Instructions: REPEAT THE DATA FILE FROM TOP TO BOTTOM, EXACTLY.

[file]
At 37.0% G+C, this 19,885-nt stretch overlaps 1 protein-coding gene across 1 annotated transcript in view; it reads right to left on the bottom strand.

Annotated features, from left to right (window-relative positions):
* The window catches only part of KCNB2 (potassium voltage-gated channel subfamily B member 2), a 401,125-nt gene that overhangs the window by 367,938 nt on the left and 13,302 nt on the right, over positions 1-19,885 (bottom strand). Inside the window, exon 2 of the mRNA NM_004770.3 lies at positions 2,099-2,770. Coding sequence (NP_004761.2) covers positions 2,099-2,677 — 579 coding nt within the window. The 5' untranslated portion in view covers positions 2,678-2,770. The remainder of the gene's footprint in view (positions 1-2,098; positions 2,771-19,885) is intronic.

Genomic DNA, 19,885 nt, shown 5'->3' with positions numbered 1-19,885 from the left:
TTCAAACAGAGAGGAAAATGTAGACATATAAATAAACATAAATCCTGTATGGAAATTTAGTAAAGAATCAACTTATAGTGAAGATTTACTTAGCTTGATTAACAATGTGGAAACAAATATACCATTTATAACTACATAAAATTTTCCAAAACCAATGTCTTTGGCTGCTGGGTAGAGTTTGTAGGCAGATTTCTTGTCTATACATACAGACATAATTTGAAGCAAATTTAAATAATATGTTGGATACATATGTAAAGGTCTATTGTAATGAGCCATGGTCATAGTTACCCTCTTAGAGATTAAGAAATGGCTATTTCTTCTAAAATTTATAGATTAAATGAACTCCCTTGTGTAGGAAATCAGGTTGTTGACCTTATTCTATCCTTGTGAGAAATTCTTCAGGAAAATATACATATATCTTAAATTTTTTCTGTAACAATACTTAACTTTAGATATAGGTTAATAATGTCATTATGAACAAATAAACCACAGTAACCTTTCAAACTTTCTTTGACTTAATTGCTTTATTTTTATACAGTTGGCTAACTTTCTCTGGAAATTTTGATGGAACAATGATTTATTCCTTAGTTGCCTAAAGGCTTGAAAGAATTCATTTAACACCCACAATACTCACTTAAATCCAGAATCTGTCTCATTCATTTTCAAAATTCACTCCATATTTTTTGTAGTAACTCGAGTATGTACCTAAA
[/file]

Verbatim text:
At 37.0% G+C, this 19,885-nt stretch overlaps 1 protein-coding gene across 1 annotated transcript in view; it reads right to left on the bottom strand.

Annotated features, from left to right (window-relative positions):
* The window catches only part of KCNB2 (potassium voltage-gated channel subfamily B member 2), a 401,125-nt gene that overhangs the window by 367,938 nt on the left and 13,302 nt on the right, over positions 1-19,885 (bottom strand). Inside the window, exon 2 of the mRNA NM_004770.3 lies at positions 2,099-2,770. Coding sequence (NP_004761.2) covers positions 2,099-2,677 — 579 coding nt within the window. The 5' untranslated portion in view covers positions 2,678-2,770. The remainder of the gene's footprint in view (positions 1-2,098; positions 2,771-19,885) is intronic.

Genomic DNA, 19,885 nt, shown 5'->3' with positions numbered 1-19,885 from the left:
TTCAAACAGAGAGGAAAATGTAGACATATAAATAAACATAAATCCTGTATGGAAATTTAGTAAAGAATCAACTTATAGTGAAGATTTACTTAGCTTGATTAACAATGTGGAAACAAATATACCATTTATAACTACATAAAATTTTCCAAAACCAATGTCTTTGGCTGCTGGGTAGAGTTTGTAGGCAGATTTCTTGTCTATACATACAGACATAATTTGAAGCAAATTTAAATAATATGTTGGATACATATGTAAAGGTCTATTGTAATGAGCCATGGTCATAGTTACCCTCTTAGAGATTAAGAAATGGCTATTTCTTCTAAAATTTATAGATTAAATGAACTCCCTTGTGTAGGAAATCAGGTTGTTGACCTTATTCTATCCTTGTGAGAAATTCTTCAGGAAAATATACATATATCTTAAATTTTTTCTGTAACAATACTTAACTTTAGATATAGGTTAATAATGTCATTATGAACAAATAAACCACAGTAACCTTTCAAACTTTCTTTGACTTAATTGCTTTATTTTTATACAGTTGGCTAACTTTCTCTGGAAATTTTGATGGAACAATGATTTATTCCTTAGTTGCCTAAAGGCTTGAAAGAATTCATTTAACACCCACAATACTCACTTAAATCCAGAATCTGTCTCATTCATTTTCAAAATTCACTCCATATTTTTTGTAGTAACTCGAGTATGTACCTAAA